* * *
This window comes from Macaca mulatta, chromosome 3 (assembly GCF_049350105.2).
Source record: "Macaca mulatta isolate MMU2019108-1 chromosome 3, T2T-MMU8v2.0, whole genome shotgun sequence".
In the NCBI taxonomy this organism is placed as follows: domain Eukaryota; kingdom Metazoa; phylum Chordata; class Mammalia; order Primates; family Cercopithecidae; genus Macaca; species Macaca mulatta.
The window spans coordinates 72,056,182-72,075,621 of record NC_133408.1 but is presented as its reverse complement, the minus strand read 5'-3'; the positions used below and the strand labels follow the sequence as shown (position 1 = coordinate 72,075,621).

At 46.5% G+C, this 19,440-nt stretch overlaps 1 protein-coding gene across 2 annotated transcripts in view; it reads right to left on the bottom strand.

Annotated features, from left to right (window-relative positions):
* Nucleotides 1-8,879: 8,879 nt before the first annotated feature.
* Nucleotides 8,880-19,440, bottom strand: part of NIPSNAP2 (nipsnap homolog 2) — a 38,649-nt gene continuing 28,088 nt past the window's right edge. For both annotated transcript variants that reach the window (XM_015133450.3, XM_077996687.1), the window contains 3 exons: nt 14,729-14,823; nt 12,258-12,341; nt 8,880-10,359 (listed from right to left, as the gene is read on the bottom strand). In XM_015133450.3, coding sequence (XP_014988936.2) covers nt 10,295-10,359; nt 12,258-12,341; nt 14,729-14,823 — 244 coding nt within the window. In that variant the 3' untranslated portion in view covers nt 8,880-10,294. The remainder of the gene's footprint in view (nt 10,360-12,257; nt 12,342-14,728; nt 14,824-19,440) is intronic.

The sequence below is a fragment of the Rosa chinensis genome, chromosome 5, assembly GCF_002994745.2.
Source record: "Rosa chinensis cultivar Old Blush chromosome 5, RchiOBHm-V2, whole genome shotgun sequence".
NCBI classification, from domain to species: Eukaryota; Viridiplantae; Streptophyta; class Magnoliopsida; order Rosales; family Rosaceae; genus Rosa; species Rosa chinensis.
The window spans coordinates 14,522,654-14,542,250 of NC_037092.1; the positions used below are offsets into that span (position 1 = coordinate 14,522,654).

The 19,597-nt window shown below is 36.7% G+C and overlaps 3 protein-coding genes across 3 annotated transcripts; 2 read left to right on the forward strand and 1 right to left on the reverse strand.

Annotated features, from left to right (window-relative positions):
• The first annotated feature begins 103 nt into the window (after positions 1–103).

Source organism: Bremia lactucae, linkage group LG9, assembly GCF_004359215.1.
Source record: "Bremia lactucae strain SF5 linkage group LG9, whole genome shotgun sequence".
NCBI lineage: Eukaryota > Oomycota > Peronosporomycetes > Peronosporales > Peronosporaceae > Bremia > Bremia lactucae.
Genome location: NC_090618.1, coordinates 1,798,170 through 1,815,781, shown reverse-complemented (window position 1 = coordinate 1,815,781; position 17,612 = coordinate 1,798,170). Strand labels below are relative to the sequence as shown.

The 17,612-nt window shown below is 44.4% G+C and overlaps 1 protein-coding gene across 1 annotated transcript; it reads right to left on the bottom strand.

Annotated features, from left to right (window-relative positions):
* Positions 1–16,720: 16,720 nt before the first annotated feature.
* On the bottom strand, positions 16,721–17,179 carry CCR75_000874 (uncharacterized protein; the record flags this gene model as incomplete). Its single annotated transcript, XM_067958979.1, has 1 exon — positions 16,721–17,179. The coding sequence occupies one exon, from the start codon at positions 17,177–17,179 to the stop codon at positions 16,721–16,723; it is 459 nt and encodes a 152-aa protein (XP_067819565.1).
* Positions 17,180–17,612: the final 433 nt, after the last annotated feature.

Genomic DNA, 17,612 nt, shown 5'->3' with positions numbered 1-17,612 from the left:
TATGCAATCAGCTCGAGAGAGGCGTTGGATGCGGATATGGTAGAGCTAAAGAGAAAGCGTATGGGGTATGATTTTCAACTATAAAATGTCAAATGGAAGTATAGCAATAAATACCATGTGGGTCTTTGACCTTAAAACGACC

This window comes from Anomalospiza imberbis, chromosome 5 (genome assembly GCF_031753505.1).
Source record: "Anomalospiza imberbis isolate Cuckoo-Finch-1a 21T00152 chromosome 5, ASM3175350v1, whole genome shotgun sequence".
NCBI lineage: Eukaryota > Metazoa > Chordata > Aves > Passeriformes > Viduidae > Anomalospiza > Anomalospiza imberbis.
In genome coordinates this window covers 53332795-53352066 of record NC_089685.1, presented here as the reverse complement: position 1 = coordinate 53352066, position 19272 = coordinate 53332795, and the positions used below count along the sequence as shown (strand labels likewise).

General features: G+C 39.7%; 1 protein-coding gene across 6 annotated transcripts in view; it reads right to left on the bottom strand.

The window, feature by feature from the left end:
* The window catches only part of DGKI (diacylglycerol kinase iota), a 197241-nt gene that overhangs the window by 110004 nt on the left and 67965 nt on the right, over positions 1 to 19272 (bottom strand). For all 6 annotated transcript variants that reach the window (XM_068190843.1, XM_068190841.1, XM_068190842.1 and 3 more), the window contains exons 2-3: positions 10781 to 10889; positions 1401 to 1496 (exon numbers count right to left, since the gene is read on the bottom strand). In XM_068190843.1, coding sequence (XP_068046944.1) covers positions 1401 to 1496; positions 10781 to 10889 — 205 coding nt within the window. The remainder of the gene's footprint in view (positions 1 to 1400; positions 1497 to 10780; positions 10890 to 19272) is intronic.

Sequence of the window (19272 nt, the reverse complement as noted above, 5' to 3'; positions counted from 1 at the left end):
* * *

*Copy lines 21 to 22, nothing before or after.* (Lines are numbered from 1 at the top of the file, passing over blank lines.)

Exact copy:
Annotated features, from left to right (window-relative positions):
* Positions 1–16,720: 16,720 nt before the first annotated feature.